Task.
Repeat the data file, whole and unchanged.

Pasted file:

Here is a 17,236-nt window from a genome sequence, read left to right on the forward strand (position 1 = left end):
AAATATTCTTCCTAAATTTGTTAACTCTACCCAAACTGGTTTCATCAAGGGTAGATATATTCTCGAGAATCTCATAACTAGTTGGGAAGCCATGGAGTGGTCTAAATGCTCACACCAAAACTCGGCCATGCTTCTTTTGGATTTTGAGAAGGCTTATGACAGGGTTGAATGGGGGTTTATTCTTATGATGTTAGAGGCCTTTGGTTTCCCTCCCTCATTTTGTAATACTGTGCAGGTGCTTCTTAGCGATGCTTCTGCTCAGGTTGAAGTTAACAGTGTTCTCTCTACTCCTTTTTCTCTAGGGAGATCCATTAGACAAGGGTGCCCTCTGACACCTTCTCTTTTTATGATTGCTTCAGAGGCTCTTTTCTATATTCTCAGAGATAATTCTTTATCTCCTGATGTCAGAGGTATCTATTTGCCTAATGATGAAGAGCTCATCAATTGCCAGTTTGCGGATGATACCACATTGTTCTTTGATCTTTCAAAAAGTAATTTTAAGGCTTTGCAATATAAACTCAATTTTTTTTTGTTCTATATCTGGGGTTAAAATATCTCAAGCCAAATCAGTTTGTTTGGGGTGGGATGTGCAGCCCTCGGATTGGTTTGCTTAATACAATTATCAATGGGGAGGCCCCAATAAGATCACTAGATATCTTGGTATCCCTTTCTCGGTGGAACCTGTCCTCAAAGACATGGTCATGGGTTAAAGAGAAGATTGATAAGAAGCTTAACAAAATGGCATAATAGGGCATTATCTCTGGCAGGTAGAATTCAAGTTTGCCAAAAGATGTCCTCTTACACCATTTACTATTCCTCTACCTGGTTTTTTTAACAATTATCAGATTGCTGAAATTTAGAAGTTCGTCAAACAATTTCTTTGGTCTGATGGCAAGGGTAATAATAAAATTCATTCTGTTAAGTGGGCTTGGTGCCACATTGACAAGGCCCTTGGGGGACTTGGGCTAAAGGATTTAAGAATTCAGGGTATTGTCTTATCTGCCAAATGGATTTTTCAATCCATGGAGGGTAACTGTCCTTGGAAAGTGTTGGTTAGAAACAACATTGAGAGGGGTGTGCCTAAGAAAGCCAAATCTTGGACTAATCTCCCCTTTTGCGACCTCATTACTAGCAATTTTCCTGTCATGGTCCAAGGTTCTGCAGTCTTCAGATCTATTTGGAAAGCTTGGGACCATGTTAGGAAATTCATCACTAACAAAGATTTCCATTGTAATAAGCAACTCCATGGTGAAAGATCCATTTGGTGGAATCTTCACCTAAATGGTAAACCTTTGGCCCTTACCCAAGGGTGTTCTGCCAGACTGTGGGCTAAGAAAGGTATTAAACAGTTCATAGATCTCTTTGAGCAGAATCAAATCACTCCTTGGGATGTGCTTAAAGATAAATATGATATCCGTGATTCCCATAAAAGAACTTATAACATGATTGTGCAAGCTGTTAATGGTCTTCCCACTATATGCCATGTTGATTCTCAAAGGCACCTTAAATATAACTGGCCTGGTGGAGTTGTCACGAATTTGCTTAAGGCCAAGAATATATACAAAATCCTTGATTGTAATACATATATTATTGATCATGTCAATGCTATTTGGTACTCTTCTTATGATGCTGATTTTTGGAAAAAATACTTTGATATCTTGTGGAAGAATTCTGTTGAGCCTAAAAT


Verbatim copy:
Here is a 17,236-nt window from a genome sequence, read left to right on the forward strand (position 1 = left end):
AAATATTCTTCCTAAATTTGTTAACTCTACCCAAACTGGTTTCATCAAGGGTAGATATATTCTCGAGAATCTCATAACTAGTTGGGAAGCCATGGAGTGGTCTAAATGCTCACACCAAAACTCGGCCATGCTTCTTTTGGATTTTGAGAAGGCTTATGACAGGGTTGAATGGGGGTTTATTCTTATGATGTTAGAGGCCTTTGGTTTCCCTCCCTCATTTTGTAATACTGTGCAGGTGCTTCTTAGCGATGCTTCTGCTCAGGTTGAAGTTAACAGTGTTCTCTCTACTCCTTTTTCTCTAGGGAGATCCATTAGACAAGGGTGCCCTCTGACACCTTCTCTTTTTATGATTGCTTCAGAGGCTCTTTTCTATATTCTCAGAGATAATTCTTTATCTCCTGATGTCAGAGGTATCTATTTGCCTAATGATGAAGAGCTCATCAATTGCCAGTTTGCGGATGATACCACATTGTTCTTTGATCTTTCAAAAAGTAATTTTAAGGCTTTGCAATATAAACTCAATTTTTTTTTGTTCTATATCTGGGGTTAAAATATCTCAAGCCAAATCAGTTTGTTTGGGGTGGGATGTGCAGCCCTCGGATTGGTTTGCTTAATACAATTATCAATGGGGAGGCCCCAATAAGATCACTAGATATCTTGGTATCCCTTTCTCGGTGGAACCTGTCCTCAAAGACATGGTCATGGGTTAAAGAGAAGATTGATAAGAAGCTTAACAAAATGGCATAATAGGGCATTATCTCTGGCAGGTAGAATTCAAGTTTGCCAAAAGATGTCCTCTTACACCATTTACTATTCCTCTACCTGGTTTTTTTAACAATTATCAGATTGCTGAAATTTAGAAGTTCGTCAAACAATTTCTTTGGTCTGATGGCAAGGGTAATAATAAAATTCATTCTGTTAAGTGGGCTTGGTGCCACATTGACAAGGCCCTTGGGGGACTTGGGCTAAAGGATTTAAGAATTCAGGGTATTGTCTTATCTGCCAAATGGATTTTTCAATCCATGGAGGGTAACTGTCCTTGGAAAGTGTTGGTTAGAAACAACATTGAGAGGGGTGTGCCTAAGAAAGCCAAATCTTGGACTAATCTCCCCTTTTGCGACCTCATTACTAGCAATTTTCCTGTCATGGTCCAAGGTTCTGCAGTCTTCAGATCTATTTGGAAAGCTTGGGACCATGTTAGGAAATTCATCACTAACAAAGATTTCCATTGTAATAAGCAACTCCATGGTGAAAGATCCATTTGGTGGAATCTTCACCTAAATGGTAAACCTTTGGCCCTTACCCAAGGGTGTTCTGCCAGACTGTGGGCTAAGAAAGGTATTAAACAGTTCATAGATCTCTTTGAGCAGAATCAAATCACTCCTTGGGATGTGCTTAAAGATAAATATGATATCCGTGATTCCCATAAAAGAACTTATAACATGATTGTGCAAGCTGTTAATGGTCTTCCCACTATATGCCATGTTGATTCTCAAAGGCACCTTAAATATAACTGGCCTGGTGGAGTTGTCACGAATTTGCTTAAGGCCAAGAATATATACAAAATCCTTGATTGTAATACATATATTATTGATCATGTCAATGCTATTTGGTACTCTTCTTATGATGCTGATTTTTGGAAAAAATACTTTGATATCTTGTGGAAGAATTCTGTTGAGCCTAAAAT